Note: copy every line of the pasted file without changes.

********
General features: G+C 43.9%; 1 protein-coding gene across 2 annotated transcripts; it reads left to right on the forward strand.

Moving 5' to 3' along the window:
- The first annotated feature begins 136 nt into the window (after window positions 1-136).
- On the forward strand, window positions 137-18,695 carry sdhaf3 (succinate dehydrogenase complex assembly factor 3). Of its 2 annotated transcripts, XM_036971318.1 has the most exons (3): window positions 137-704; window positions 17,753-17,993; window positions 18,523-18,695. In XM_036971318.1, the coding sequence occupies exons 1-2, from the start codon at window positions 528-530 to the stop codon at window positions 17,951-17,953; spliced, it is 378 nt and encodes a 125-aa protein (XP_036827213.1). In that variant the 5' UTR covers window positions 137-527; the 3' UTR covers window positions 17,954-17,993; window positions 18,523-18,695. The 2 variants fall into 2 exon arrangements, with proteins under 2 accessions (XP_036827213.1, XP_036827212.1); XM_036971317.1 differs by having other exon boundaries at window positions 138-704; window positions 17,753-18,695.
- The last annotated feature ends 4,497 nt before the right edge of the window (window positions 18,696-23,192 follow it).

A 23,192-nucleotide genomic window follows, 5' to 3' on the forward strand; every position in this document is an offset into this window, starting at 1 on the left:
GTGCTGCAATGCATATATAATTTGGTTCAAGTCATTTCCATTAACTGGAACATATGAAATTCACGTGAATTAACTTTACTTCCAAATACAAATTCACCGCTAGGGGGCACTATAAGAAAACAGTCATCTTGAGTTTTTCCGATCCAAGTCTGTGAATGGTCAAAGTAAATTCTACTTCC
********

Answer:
General features: G+C 43.9%; 1 protein-coding gene across 2 annotated transcripts; it reads left to right on the forward strand.

Moving 5' to 3' along the window:
- The first annotated feature begins 136 nt into the window (after window positions 1-136).
- On the forward strand, window positions 137-18,695 carry sdhaf3 (succinate dehydrogenase complex assembly factor 3). Of its 2 annotated transcripts, XM_036971318.1 has the most exons (3): window positions 137-704; window positions 17,753-17,993; window positions 18,523-18,695. In XM_036971318.1, the coding sequence occupies exons 1-2, from the start codon at window positions 528-530 to the stop codon at window positions 17,951-17,953; spliced, it is 378 nt and encodes a 125-aa protein (XP_036827213.1). In that variant the 5' UTR covers window positions 137-527; the 3' UTR covers window positions 17,954-17,993; window positions 18,523-18,695. The 2 variants fall into 2 exon arrangements, with proteins under 2 accessions (XP_036827213.1, XP_036827212.1); XM_036971317.1 differs by having other exon boundaries at window positions 138-704; window positions 17,753-18,695.
- The last annotated feature ends 4,497 nt before the right edge of the window (window positions 18,696-23,192 follow it).

A 23,192-nucleotide genomic window follows, 5' to 3' on the forward strand; every position in this document is an offset into this window, starting at 1 on the left:
GTGCTGCAATGCATATATAATTTGGTTCAAGTCATTTCCATTAACTGGAACATATGAAATTCACGTGAATTAACTTTACTTCCAAATACAAATTCACCGCTAGGGGGCACTATAAGAAAACAGTCATCTTGAGTTTTTCCGATCCAAGTCTGTGAATGGTCAAAGTAAATTCTACTTCC